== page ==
16:52 coventry`: That sounds like an abuse of futures. Who do you return the result of the server's execution to?

16:53 tufflax: coventry`: No one, I just use futures as an easy way to start new threads.

16:54 coventry`: Don't do that, then. :-)

16:54 "Easy." :-) http://www.infoq.com/presentations/Simple-Made-Easy

16:55 tufflax: Yes, easy

16:55 I've seen that :p

16:55 coventry`: What are the downsides of my use of futures?

16:57 coventry`: You're running into this limitation because you're using futures for something they're not designed for. No one needs to know the name of the thread running a future the way it's supposed to be used.

16:58 tufflax: Ok, are there any other problems, besides the names thing?

16:58 callen: tufflax: stop getting involved in place-ness.

16:58 just perform computation, do not worry where it happens.

16:58 if it's truly impossible to approach it thusly, futures aren't your bag.

16:59 tufflax: callen: Maybe I'm abusing futures, but about place-ness: I want to know where things happen for debugging, is that wrong? :p

17:00 coventry`: Placeness is a total red herring here.

17:16 tufflax: Anyway, thanks callen coventry` gdev. I appreciate all the advice I get.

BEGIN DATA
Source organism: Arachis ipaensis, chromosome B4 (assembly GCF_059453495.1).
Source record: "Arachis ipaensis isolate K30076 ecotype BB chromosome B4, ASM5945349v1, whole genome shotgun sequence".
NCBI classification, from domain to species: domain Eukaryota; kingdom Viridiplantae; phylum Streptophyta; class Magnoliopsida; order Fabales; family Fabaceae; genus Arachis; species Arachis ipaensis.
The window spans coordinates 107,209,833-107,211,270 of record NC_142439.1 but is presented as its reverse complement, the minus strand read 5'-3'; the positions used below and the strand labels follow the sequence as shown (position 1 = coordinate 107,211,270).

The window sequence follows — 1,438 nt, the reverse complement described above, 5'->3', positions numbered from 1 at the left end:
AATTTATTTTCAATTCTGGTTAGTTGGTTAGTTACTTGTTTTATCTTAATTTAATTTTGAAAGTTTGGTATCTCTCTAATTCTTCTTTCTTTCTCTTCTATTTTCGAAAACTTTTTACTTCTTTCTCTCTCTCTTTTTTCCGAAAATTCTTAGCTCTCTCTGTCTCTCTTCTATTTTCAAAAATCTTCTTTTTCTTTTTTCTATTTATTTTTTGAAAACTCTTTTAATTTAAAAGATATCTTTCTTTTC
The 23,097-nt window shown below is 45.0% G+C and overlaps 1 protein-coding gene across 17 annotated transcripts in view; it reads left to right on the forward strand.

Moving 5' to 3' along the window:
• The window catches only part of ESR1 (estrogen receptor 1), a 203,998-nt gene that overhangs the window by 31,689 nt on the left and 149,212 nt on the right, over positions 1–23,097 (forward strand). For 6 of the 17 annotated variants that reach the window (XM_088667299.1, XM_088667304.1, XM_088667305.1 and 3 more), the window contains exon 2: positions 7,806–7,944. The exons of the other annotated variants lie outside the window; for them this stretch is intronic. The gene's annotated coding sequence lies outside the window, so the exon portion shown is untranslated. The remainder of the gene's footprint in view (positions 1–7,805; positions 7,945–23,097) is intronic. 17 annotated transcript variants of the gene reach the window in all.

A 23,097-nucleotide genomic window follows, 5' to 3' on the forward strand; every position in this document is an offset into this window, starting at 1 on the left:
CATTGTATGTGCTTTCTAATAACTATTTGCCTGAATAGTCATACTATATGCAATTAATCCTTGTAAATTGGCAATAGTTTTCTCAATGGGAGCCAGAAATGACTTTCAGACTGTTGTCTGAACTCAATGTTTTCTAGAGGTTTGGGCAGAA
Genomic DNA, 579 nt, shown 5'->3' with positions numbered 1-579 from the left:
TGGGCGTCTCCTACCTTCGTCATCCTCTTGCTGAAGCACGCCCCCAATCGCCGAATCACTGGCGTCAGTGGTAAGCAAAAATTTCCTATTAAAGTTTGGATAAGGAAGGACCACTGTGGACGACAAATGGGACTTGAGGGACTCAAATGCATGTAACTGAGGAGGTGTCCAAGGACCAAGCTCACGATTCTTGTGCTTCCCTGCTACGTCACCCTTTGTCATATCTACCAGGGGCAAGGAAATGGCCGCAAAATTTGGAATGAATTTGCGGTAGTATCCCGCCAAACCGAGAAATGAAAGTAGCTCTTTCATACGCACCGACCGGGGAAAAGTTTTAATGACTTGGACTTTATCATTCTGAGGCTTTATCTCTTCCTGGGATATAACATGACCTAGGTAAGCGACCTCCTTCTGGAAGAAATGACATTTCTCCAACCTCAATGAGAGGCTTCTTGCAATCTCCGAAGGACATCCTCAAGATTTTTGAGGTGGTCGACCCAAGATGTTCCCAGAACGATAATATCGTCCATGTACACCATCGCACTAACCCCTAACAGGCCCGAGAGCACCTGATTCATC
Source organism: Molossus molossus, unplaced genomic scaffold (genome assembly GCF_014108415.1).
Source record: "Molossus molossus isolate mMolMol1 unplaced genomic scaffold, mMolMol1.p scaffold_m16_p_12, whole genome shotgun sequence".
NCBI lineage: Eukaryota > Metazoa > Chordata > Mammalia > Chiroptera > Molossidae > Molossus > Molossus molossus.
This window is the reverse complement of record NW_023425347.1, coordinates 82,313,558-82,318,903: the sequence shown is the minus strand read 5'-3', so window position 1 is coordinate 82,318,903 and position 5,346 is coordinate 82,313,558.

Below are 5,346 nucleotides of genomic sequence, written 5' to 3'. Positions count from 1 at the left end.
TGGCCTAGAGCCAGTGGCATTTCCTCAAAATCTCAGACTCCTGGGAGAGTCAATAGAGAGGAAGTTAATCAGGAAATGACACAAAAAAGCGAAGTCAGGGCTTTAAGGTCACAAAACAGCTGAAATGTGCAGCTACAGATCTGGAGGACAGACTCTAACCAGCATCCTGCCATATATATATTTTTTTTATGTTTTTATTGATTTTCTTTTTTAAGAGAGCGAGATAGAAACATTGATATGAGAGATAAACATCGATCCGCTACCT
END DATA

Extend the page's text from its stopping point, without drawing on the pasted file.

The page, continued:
17:18 coventry`: No problem. Just change your non-returning futures to named threads and use getName and you'll be set.

17:18 tufflax: :)

17:19 gdev: tufflax, no problem, good luck

17:57 dnolen: holy crap source maps in CLJS actually work!

18:03 supersym: oh thats pretty cool actually

18:04 TimMc: !

18:49 akurilin2: I'm curious, does anybody out there with a Ring app do a params validation pass before passing the request further to the controller's handler? Seems like it might reduce the cyclomatic complexity of the handler which might be pretty beefy already.

18:53 brehaut: akurilin2: I think one of the service API tools might do that? (webmachine based ones)

18:54 akurilin2: brehaut, interesting, not familiar with that one at all

18:54 brehaut: akurilin2: i'll try ot find it. one moment

18:56 akurilin2: This is probably part of my odyssey of rolling my own until I discover someone else has solved it much more elegantly :)

18:57 brehaut: akurilin2: http://clojure-liberator.github.io/liberator/

18:58 akurilin2: brehaut, awesome, thannks for digging it out!

18:58 know of anybody on here who might have used it?

18:58 brehaut: theres also https://github.com/cmiles74/bishop but i think liberator has grabbed the most mindeshare

18:58 no idea sorry

18:58 akurilin2: keep in mind i think its for service endpoints rather than 'pages'

18:59 akurilin2: brehaut, not sure I'm following that last statement.

19:00 brehaut: akurilin2: it serves up JSON, XML, EDN etc structured data for restful services for consumption by programs, rather than serving up HTML etc for consumption by browsers/humans

19:00 (i think)

19:01 akurilin2: brehaut, is the implication that it would be non-trivial to jam some HTML templating in there?

19:01 brehaut: pass

19:02 akurilin2: Ok!

19:03 Thanks for pointing me in that direction though.